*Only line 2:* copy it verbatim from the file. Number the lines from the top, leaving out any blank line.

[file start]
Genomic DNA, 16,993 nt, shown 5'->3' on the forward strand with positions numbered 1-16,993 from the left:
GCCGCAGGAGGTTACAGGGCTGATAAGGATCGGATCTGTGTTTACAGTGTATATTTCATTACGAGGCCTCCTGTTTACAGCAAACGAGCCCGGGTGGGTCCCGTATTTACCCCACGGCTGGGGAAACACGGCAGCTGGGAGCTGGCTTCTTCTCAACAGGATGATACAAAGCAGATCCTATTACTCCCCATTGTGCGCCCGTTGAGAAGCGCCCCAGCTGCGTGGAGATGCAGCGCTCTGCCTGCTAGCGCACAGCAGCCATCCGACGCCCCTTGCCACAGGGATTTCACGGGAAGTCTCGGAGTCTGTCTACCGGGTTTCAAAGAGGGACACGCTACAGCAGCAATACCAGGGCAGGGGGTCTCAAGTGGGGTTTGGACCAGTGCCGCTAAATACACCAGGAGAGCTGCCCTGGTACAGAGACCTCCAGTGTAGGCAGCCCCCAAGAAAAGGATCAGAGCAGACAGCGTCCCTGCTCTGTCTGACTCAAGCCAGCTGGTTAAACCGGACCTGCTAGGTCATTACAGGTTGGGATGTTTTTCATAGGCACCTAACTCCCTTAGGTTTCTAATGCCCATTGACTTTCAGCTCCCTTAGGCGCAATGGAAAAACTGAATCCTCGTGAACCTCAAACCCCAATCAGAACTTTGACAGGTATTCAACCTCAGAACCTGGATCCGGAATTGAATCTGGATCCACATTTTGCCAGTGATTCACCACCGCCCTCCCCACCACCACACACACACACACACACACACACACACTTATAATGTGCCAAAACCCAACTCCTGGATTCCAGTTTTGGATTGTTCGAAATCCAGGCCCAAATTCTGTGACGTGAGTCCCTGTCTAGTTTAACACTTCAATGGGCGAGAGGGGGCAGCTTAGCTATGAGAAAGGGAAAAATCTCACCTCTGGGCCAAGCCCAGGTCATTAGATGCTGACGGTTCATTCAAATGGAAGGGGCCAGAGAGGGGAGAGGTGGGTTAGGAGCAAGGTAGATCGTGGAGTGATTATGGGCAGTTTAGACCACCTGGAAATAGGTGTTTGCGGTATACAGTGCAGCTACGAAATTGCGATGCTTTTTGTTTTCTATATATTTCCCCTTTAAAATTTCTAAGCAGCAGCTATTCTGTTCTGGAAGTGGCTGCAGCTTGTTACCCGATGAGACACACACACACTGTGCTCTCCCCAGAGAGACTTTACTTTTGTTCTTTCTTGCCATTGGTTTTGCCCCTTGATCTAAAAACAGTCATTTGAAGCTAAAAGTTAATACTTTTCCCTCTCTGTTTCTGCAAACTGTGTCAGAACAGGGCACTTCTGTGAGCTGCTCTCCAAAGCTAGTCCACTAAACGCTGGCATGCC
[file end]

GCCGCAGGAGGTTACAGGGCTGATAAGGATCGGATCTGTGTTTACAGTGTATATTTCATTACGAGGCCTCCTGTTTACAGCAAACGAGCCCGGGTGGGTCCCGTATTTACCCCACGGCTGGGGAAACACGGCAGCTGGGAGCTGGCTTCTTCTCAACAGGATGATACAAAGCAGATCCTATTACTCCCCATTGTGCGCCCGTTGAGAAGCGCCCCAGCTGCGTGGAGATGCAGCGCTCTGCCTGCTAGCGCACAGCAGCCATCCGACGCCCCTTGCCACAGGGATTTCACGGGAAGTCTCGGAGTCTGTCTACCGGGTTTCAAAGAGGGACACGCTACAGCAGCAATACCAGGGCAGGGGGTCTCAAGTGGGGTTTGGACCAGTGCCGCTAAATACACCAGGAGAGCTGCCCTGGTACAGAGACCTCCAGTGTAGGCAGCCCCCAAGAAAAGGATCAGAGCAGACAGCGTCCCTGCTCTGTCTGACTCAAGCCAGCTGGTTAAACCGGACCTGCTAGGTCATTACAGGTTGGGATGTTTTTCATAGGCACCTAACTCCCTTAGGTTTCTAATGCCCATTGACTTTCAGCTCCCTTAGGCGCAATGGAAAAACTGAATCCTCGTGAACCTCAAACCCCAATCAGAACTTTGACAGGTATTCAACCTCAGAACCTGGATCCGGAATTGAATCTGGATCCACATTTTGCCAGTGATTCACCACCGCCCTCCCCACCACCACACACACACACACACACACACACACACTTATAATGTGCCAAAACCCAACTCCTGGATTCCAGTTTTGGATTGTTCGAAATCCAGGCCCAAATTCTGTGACGTGAGTCCCTGTCTAGTTTAACACTTCAATGGGCGAGAGGGGGCAGCTTAGCTATGAGAAAGGGAAAAATCTCACCTCTGGGCCAAGCCCAGGTCATTAGATGCTGACGGTTCATTCAAATGGAAGGGGCCAGAGAGGGGAGAGGTGGGTTAGGAGCAAGGTAGATCGTGGAGTGATTATGGGCAGTTTAGACCACCTGGAAATAGGTGTTTGCGGTATACAGTGCAGCTACGAAATTGCGATGCTTTTTGTTTTCTATATATTTCCCCTTTAAAATTTCTAAGCAGCAGCTATTCTGTTCTGGAAGTGGCTGCAGCTTGTTACCCGATGAGACACACACACACTGTGCTCTCCCCAGAGAGACTTTACTTTTGTTCTTTCTTGCCATTGGTTTTGCCCCTTGATCTAAAAACAGTCATTTGAAGCTAAAAGTTAATACTTTTCCCTCTCTGTTTCTGCAAACTGTGTCAGAACAGGGCACTTCTGTGAGCTGCTCTCCAAAGCTAGTCCACTAAACGCTGGCATGCC